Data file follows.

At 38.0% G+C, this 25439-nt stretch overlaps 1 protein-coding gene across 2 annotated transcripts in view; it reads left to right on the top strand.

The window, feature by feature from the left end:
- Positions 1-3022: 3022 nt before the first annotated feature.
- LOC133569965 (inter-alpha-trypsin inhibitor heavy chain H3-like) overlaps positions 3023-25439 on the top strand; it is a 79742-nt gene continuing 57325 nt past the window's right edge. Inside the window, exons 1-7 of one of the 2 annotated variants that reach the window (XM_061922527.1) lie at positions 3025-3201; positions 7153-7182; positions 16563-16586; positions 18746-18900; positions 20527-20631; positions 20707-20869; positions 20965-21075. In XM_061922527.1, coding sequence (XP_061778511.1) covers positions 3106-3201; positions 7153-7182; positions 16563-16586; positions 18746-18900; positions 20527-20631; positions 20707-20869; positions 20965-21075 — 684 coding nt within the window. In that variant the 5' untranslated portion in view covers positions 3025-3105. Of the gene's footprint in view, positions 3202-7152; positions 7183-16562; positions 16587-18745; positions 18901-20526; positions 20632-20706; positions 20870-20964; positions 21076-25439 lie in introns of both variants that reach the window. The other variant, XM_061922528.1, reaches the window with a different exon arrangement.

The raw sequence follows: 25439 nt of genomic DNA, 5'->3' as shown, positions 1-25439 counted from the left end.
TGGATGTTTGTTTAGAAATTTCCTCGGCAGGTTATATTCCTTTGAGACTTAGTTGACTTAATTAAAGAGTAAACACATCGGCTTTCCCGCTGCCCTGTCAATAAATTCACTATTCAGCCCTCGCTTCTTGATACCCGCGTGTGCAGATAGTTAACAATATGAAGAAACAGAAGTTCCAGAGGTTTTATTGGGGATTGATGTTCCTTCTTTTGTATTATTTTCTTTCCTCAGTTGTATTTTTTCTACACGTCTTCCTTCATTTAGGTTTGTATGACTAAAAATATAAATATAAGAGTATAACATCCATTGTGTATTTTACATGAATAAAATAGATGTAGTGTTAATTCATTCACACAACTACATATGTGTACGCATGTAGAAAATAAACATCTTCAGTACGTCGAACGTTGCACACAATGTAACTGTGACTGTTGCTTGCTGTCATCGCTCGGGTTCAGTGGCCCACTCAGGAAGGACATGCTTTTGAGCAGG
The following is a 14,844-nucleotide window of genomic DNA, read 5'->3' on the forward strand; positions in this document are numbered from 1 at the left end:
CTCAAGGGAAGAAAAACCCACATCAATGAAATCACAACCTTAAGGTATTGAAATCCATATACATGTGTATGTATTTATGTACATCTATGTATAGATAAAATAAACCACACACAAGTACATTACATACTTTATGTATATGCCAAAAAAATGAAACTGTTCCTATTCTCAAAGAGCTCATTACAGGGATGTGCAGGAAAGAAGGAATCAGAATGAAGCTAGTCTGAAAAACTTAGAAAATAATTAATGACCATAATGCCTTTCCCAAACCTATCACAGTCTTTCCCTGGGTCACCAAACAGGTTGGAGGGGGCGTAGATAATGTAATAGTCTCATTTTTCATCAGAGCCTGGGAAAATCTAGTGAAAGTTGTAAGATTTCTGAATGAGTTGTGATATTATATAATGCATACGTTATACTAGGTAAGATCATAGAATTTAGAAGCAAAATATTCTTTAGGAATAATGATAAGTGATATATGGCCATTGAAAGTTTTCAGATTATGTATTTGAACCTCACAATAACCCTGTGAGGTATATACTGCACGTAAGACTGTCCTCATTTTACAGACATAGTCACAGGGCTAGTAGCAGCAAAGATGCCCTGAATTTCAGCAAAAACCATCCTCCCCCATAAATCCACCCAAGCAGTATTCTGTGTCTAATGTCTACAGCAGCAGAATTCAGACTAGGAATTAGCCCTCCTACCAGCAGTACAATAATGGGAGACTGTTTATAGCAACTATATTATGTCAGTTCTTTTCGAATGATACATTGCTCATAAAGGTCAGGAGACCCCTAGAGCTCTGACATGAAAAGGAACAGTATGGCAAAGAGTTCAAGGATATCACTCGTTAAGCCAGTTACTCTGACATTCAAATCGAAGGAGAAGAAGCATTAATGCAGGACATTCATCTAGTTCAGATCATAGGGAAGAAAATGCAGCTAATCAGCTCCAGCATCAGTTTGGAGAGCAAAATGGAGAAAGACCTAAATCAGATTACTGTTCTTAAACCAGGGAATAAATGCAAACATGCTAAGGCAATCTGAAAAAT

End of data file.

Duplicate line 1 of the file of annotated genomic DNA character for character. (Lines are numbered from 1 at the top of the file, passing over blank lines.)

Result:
At 38.0% G+C, this 25439-nt stretch overlaps 1 protein-coding gene across 2 annotated transcripts in view; it reads left to right on the top strand.